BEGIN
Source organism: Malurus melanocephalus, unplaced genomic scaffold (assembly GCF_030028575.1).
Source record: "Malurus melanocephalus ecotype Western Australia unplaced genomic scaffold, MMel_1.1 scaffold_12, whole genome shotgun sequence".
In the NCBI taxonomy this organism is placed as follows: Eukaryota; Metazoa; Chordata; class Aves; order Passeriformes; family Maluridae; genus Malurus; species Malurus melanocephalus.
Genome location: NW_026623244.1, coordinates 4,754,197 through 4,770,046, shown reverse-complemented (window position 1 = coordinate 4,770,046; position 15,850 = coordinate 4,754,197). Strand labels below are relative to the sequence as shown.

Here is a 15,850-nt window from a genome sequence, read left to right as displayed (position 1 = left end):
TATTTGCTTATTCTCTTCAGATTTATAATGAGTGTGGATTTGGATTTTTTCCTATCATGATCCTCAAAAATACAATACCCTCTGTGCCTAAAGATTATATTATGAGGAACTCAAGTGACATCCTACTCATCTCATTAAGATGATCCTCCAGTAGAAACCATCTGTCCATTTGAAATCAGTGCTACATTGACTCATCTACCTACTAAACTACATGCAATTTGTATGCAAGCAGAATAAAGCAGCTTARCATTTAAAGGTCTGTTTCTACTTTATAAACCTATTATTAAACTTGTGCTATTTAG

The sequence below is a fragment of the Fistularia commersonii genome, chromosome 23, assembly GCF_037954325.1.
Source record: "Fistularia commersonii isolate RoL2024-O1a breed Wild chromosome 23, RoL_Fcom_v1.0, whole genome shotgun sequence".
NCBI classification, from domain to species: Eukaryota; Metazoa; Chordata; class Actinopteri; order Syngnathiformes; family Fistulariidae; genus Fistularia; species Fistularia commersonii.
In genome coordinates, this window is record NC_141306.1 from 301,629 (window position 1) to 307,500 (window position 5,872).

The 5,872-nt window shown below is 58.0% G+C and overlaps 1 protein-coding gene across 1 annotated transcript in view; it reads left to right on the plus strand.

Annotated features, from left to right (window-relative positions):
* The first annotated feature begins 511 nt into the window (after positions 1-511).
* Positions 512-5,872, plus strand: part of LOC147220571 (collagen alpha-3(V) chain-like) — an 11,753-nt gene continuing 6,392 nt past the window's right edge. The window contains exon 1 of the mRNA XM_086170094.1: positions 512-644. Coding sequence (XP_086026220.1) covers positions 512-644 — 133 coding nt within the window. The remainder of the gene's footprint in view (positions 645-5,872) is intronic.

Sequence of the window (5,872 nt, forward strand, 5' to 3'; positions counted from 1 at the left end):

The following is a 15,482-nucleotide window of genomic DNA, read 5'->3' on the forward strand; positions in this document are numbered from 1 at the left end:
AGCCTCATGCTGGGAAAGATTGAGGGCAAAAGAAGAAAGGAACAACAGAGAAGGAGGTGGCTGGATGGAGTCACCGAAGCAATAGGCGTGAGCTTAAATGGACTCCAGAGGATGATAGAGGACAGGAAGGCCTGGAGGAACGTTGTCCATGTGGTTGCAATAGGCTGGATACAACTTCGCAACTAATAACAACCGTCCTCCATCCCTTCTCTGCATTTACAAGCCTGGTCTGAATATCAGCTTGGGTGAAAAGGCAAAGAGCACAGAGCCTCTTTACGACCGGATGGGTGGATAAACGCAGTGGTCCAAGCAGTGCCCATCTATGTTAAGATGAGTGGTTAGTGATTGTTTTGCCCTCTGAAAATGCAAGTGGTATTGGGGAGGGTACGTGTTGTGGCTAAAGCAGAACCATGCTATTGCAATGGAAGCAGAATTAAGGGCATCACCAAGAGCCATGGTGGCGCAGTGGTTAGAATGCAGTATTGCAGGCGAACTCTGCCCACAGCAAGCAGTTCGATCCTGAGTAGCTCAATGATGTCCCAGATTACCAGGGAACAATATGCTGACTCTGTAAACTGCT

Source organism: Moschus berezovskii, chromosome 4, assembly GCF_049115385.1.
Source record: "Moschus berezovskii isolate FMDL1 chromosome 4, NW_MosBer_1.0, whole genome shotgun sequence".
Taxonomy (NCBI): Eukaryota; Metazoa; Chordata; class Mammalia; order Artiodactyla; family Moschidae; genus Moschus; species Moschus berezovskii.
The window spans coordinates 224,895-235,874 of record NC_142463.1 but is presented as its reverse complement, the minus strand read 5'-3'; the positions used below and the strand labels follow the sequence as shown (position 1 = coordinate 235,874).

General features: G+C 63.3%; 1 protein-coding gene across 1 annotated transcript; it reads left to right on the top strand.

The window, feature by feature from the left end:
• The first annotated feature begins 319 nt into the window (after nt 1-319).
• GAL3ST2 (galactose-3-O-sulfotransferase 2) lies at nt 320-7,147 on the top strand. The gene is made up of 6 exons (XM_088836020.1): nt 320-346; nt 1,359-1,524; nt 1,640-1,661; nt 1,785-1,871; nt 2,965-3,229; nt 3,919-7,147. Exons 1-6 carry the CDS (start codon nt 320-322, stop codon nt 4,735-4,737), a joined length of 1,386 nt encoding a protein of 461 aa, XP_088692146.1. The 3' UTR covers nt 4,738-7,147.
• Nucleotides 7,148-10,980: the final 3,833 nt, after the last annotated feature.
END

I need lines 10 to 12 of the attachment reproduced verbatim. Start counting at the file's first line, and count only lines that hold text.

In genome coordinates, this window is record NC_141306.1 from 301,629 (window position 1) to 307,500 (window position 5,872).

The 5,872-nt window shown below is 58.0% G+C and overlaps 1 protein-coding gene across 1 annotated transcript in view; it reads left to right on the plus strand.

Annotated features, from left to right (window-relative positions):